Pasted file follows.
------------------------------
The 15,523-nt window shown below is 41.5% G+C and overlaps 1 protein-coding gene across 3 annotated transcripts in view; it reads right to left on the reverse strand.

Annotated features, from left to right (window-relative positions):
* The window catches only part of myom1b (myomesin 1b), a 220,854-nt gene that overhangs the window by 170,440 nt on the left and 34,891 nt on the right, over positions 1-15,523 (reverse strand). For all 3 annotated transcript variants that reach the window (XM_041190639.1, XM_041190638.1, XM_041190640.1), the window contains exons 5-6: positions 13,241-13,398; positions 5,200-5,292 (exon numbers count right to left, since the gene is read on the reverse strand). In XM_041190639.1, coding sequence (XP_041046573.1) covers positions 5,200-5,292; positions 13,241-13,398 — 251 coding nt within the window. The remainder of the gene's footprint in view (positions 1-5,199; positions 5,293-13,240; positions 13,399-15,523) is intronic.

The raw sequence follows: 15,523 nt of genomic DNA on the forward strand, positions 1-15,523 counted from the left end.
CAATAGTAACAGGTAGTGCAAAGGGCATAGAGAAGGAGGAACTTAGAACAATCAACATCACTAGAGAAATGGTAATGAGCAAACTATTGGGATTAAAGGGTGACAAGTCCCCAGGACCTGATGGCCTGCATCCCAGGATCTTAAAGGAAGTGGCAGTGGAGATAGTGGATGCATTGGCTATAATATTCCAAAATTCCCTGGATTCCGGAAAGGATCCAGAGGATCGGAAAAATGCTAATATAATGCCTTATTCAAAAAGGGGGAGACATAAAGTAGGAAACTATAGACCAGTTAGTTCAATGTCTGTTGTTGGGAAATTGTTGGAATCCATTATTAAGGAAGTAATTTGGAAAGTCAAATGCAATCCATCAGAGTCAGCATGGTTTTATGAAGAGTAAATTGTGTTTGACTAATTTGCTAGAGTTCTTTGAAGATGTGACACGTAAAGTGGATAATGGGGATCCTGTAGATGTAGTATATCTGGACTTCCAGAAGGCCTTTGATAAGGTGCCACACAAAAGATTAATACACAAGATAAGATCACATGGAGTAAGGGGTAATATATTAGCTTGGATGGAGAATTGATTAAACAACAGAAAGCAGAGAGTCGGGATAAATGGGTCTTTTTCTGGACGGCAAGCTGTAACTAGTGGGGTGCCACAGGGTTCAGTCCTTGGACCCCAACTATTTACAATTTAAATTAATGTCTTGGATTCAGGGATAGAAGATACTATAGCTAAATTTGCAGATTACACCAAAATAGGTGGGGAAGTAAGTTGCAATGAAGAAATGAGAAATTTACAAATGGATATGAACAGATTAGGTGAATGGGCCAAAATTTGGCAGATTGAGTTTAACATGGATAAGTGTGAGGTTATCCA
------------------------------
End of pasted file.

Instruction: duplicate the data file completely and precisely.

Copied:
The 15,523-nt window shown below is 41.5% G+C and overlaps 1 protein-coding gene across 3 annotated transcripts in view; it reads right to left on the reverse strand.

Annotated features, from left to right (window-relative positions):
* The window catches only part of myom1b (myomesin 1b), a 220,854-nt gene that overhangs the window by 170,440 nt on the left and 34,891 nt on the right, over positions 1-15,523 (reverse strand). For all 3 annotated transcript variants that reach the window (XM_041190639.1, XM_041190638.1, XM_041190640.1), the window contains exons 5-6: positions 13,241-13,398; positions 5,200-5,292 (exon numbers count right to left, since the gene is read on the reverse strand). In XM_041190639.1, coding sequence (XP_041046573.1) covers positions 5,200-5,292; positions 13,241-13,398 — 251 coding nt within the window. The remainder of the gene's footprint in view (positions 1-5,199; positions 5,293-13,240; positions 13,399-15,523) is intronic.

The raw sequence follows: 15,523 nt of genomic DNA on the forward strand, positions 1-15,523 counted from the left end.
CAATAGTAACAGGTAGTGCAAAGGGCATAGAGAAGGAGGAACTTAGAACAATCAACATCACTAGAGAAATGGTAATGAGCAAACTATTGGGATTAAAGGGTGACAAGTCCCCAGGACCTGATGGCCTGCATCCCAGGATCTTAAAGGAAGTGGCAGTGGAGATAGTGGATGCATTGGCTATAATATTCCAAAATTCCCTGGATTCCGGAAAGGATCCAGAGGATCGGAAAAATGCTAATATAATGCCTTATTCAAAAAGGGGGAGACATAAAGTAGGAAACTATAGACCAGTTAGTTCAATGTCTGTTGTTGGGAAATTGTTGGAATCCATTATTAAGGAAGTAATTTGGAAAGTCAAATGCAATCCATCAGAGTCAGCATGGTTTTATGAAGAGTAAATTGTGTTTGACTAATTTGCTAGAGTTCTTTGAAGATGTGACACGTAAAGTGGATAATGGGGATCCTGTAGATGTAGTATATCTGGACTTCCAGAAGGCCTTTGATAAGGTGCCACACAAAAGATTAATACACAAGATAAGATCACATGGAGTAAGGGGTAATATATTAGCTTGGATGGAGAATTGATTAAACAACAGAAAGCAGAGAGTCGGGATAAATGGGTCTTTTTCTGGACGGCAAGCTGTAACTAGTGGGGTGCCACAGGGTTCAGTCCTTGGACCCCAACTATTTACAATTTAAATTAATGTCTTGGATTCAGGGATAGAAGATACTATAGCTAAATTTGCAGATTACACCAAAATAGGTGGGGAAGTAAGTTGCAATGAAGAAATGAGAAATTTACAAATGGATATGAACAGATTAGGTGAATGGGCCAAAATTTGGCAGATTGAGTTTAACATGGATAAGTGTGAGGTTATCCA